Riding Coattails: A-Holes On Parade


Ah, Wife Swap. It’s certainly a provocative, if not a bit deceiving, name for a show. I’ve read about it, seen the previews for it, and finally last night, I had a chance to see it. The result was far more offensive than any middle-aged orgy for antsy suburban swingers.

I have watched several different breeds of reality TV over the past few years (Survivor, The Apprentice, Fear Factor, Colonial House, The Bachelor, and My Big, Fat Obnoxious Fiance to name a few), but never have I encountered one with such supreme a-hole behavior. Even more puzzling, however, than the jerkage that some of these folks subject others to is the fact that they are willing to do it on national television. Forget having zero shame. This is like watching people with negative shame points flaunt it for the camera. I nearly threw up.

For those unfamiliar with the show, Wife Swap takes mothers from two radically different families and switches them for two weeks. During the first week, the transplanted wife is forced to operate under the usual rules and practices of her new family. During the second week, she is free to make any changes she sees fit.

Every week, a different swap is featured. This week’s families included the Bradleys, a working-class couple from rural New Jersey raising two teenage daughters. Lynn Bradley is one of the those supermoms: working full-time and taking on all of the domestic responsibilities while her husband Brad and kids improve their Play Station scores and hang out with friends.

The other family, the Spolanskies, enjoy a life of obscene wealth and comfort on the Upper East Side of Manhattan. Steven Spolansky is an investment banker or something like that and spends all of his time at work, the gym, and restaurants. Jodi Spolansky fills her days with manicures, shopping sprees, spinning classes, and leisurely lunches with her girlfriends. Both parents “try” to spend an hour a day with their three young children, who are essentially being raised by the couple’s arsenal of nannies, cooks, chauffeurs, and maids.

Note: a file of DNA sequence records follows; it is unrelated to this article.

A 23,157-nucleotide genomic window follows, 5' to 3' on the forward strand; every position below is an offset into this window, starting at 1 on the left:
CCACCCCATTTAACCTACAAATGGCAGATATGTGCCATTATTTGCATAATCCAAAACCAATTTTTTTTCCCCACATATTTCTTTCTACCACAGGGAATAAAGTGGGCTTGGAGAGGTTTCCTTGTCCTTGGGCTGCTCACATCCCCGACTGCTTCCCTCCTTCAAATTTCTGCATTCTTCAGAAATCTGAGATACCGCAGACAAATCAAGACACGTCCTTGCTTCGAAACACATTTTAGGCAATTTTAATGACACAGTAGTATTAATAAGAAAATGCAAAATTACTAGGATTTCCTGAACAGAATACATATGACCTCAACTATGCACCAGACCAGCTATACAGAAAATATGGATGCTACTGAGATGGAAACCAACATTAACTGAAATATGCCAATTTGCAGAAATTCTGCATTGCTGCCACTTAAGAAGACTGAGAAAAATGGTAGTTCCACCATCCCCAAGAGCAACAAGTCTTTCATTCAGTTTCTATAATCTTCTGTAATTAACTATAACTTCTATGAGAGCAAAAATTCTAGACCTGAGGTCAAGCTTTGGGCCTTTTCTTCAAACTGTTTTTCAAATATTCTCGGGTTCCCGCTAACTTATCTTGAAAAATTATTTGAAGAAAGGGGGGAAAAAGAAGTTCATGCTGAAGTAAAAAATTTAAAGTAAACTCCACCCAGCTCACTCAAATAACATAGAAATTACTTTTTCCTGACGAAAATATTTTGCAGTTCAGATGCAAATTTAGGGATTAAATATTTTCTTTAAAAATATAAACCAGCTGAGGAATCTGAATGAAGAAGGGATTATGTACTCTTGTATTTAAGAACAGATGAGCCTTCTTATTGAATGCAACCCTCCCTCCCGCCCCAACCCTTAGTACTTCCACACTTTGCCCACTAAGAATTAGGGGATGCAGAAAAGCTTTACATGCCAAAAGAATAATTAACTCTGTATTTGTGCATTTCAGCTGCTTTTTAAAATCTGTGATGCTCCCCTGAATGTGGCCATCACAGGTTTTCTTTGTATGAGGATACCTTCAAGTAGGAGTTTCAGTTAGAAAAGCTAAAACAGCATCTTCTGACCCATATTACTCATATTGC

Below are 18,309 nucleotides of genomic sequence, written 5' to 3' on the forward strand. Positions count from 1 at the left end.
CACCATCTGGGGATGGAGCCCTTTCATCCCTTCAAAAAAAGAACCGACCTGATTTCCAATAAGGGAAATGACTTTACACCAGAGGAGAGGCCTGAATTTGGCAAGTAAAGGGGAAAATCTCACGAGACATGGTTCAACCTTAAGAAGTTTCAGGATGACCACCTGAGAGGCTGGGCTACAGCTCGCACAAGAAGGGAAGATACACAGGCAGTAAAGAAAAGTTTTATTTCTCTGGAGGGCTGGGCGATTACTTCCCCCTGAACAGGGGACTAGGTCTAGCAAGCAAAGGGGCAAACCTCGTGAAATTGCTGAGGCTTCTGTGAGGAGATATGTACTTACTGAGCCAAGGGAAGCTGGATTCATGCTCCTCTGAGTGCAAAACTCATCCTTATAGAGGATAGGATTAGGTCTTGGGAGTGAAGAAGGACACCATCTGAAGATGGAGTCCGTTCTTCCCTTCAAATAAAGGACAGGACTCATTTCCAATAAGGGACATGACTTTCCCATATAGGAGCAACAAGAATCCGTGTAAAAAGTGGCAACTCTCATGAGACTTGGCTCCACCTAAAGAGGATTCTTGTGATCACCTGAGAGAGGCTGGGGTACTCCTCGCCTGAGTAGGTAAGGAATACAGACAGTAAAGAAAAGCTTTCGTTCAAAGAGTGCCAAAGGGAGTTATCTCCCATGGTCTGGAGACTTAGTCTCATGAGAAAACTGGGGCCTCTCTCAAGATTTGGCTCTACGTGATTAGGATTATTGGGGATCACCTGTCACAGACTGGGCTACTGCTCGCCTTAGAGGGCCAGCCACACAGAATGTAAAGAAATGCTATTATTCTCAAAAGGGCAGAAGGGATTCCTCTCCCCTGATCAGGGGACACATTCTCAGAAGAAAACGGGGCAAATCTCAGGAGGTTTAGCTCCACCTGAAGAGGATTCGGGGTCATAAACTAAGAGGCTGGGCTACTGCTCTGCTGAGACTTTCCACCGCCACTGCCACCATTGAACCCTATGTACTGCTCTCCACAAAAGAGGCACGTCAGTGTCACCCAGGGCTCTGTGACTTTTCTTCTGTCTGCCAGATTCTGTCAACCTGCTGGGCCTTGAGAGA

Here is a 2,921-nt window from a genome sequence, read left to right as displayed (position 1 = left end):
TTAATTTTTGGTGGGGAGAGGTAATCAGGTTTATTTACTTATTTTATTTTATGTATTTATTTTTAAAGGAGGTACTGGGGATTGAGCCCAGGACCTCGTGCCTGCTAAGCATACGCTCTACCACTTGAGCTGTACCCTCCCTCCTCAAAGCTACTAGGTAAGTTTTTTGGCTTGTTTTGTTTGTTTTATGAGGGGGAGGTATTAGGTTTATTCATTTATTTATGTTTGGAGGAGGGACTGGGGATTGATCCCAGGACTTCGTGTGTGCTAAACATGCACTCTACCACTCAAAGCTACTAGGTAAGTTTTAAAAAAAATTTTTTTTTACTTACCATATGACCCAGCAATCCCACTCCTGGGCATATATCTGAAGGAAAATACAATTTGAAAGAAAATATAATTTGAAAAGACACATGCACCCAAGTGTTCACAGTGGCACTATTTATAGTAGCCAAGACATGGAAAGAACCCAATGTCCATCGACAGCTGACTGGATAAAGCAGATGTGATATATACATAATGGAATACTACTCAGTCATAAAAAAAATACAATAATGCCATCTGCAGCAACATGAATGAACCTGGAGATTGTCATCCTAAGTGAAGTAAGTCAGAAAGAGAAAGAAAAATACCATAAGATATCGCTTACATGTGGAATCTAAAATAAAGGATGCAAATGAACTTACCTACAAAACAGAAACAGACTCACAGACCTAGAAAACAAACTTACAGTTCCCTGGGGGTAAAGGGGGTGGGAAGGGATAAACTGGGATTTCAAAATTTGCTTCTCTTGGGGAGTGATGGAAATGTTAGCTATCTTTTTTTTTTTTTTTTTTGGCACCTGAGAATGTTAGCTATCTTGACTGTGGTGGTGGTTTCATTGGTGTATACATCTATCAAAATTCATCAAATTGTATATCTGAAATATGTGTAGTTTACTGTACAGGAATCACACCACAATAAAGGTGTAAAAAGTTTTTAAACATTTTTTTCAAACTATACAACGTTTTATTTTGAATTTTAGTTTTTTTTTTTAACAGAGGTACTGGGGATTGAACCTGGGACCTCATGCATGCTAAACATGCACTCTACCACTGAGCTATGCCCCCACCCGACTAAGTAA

When Jodi and Lynn run off to each other’s homes, the results are predictable but nevertheless entertaining. Jodi cries as she cleans a toilet for the first time in her life. Lynn cries when she discovers how little time Jodi and Steven devote to playing with their kids. Jodi winces as she fries bacon for the Bradley girls’ breakfast. Lynn winces as she uses $700 of her weekly $3000 shopping allowance on a pair of Prada heels. And so on and so forth.

Brad and Jodi butt heads frequently during their two weeks together. In a particularly poignant scene, Jodi informs Brad that he knows nothing about “the real world.” My jaw dropped at the irony of this statement. However, by the end, each has learned a valuable lesson from the other. Jodi convinces Brad that he needs to be more considerate of his wife and occasionally lift a finger so she doesn’t have to bust her ass day in and day out. Brad shows Jodi that a little work won’t kill her and that baking cookies with kids can actually be fun. On their final evening together, Brad takes Jodi out for dinner and they toast each other in a beautiful moment of camaraderie.

Now comes the scary part. Steven Spolansky is a truly miserable, narrow-minded prick. Exactly why he chose to reproduce not one but three whole times is a complete mystery, as he clearly dislikes his children and wants nothing to do with them. He watches in horror as Lynn dismisses the nannies, asking, “Are the kids going with them?” And when discussing his feelings about Lynn in a private interview, he actually refers to her as a hillbilly. Um, Steve, hillbillies do not live in New Jersey. Sorry, they just don’t. Try Appalachia or the Ozarks fifty or a hundred years ago. Steven is what I like to call an ignoranus: stupid and an a-hole.

It gets worse. On her final night in Manhattan, Lynn offers up a dinner of homemade soup, salad, and peanut butter bread to the Spolansky crowd. This is the last straw for old Steve, who starts digging into Lynn by asking why she couldn’t have prepared something fancier, like goulash or franks and beans. Lynn throws in the towel and leaves, stating that she will not tolerate that kind of abuse from anyone. I say, right on, sister. She glances back before shutting the front door to see Steven on the couch with his kids crawling over him, horrified at the prospect of being left alone with them for the rest of the night.

To Steven Spolansky, I say, rot in hell, dickwad. Someone so utterly selfish and bigoted does not deserve the love and attention that his children so dearly want to give him. He does not deserve his cushy life, no matter how hard he works for it. And his lukewarm reunion with Jodi at the end of the show proves that their marriage is flimsy and superficial, based purely on how good each partner thinks their spouse makes them look for the people who matter. Although she probably will be, I hope that Jodi isn’t too surprised when Steven has his mid-life crisis and leaves her for one of their 19-year-old Irish nannies.

She’ll probably be all right, though. No doubt they signed a pre-nup.